Neither Statism nor Individualism
June 1999By Thomas Storck
Thomas Storck, who writes from Greenbelt, Maryland, is a Contributing Editor of the NOR and the author of The Catholic Milieu and Foundations of a Catholic Political Order.
Among more than one set of Christians today, the government, particularly the U.S. federal government, is considered an enemy. I understand and sympathize with that judgment. The government protects abortionists and puts defenders of unborn life in prison; spends large sums abroad to corrupt other countries with birth control and sex education; funds agencies such as the National Endowment for the Arts, which gives money to blasphemers; frequently usurps the rights of parents; in short, today the actions of the federal government, and of many state governments, often seem designed to denigrate and destroy Christian life and exalt evil.
It is no wonder, then, that many Christians regard the state as an enemy and are ready converts to a libertarian philosophy that sees government as a barely necessary evil and seeks to minimize its functions almost to the vanishing point. Is not this the most effective way of protecting ourselves against state encroachment?
Attractive as this might be, I do not think we can accept a point of view that sees the state as an evil, even a necessary evil. In fact, no Catholic can hold a true libertarian point of view and remain orthodox. There are a good many distinctions which must be drawn in this matter, but as a beginning we might look at quotations from two popes that indicate an attitude of great respect toward the institution of civil authority. First from Leo XIIIs encyclical Sapientiae Christianae (1890): Hallowed therefore in the minds of Christians is the very idea of public authority, in which they recognize some likeness and symbol as it were of the divine Majesty, even when it is exercised by one unworthy. Then from Pius XIs encyclical Quadragesimo Anno (1931): The State should be the supreme arbiter, ruling in queenly fashion far above all party contention, intent only upon justice and the common good .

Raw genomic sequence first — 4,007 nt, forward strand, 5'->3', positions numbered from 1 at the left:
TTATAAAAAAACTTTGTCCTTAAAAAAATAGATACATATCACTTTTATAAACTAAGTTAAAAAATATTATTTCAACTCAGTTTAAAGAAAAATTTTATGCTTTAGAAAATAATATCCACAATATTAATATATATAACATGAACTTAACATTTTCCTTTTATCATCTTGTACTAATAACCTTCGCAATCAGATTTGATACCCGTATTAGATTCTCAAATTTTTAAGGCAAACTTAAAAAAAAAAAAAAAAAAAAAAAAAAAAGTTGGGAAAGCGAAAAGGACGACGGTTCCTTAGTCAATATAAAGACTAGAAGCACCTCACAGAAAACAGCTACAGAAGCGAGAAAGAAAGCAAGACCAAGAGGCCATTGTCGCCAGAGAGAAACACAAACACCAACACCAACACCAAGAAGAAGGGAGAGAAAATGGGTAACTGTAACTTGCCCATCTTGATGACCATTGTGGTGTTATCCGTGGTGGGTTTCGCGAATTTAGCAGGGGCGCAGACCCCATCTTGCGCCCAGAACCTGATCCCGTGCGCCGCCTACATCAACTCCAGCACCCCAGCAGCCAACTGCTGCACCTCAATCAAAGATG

These words should give us pause, for they embody an attitude toward public authority quite different from that held by the many Catholic critics of government. But, on the other hand, it would be too simplistic and equally false to embrace an expansionist view of the government, one that sees a new government program as the solution to every ill of mankind or that naively trusts the government never to do wrong. The modern state does overstep its bounds and does so quite often. But in considering government, we must be like St. Peter, who, though he was put to death by the Roman government for preaching the Gospel, had written, Be subject for the Lords sake to every human institution, whether it be to the emperor as supreme, or to governors as sent by him to punish those who do wrong and to praise those who do right (1 Pet. 2:13-14); or like St. Paul, likewise put to death for the Gospel, yet who wrote even more strongly, For rulers are not a terror to good conduct, but to bad. Would you have no fear of him who is in authority? Then do what is good, and you will receive his approval, for he is Gods servant for your good (Rom. 13:3-4).
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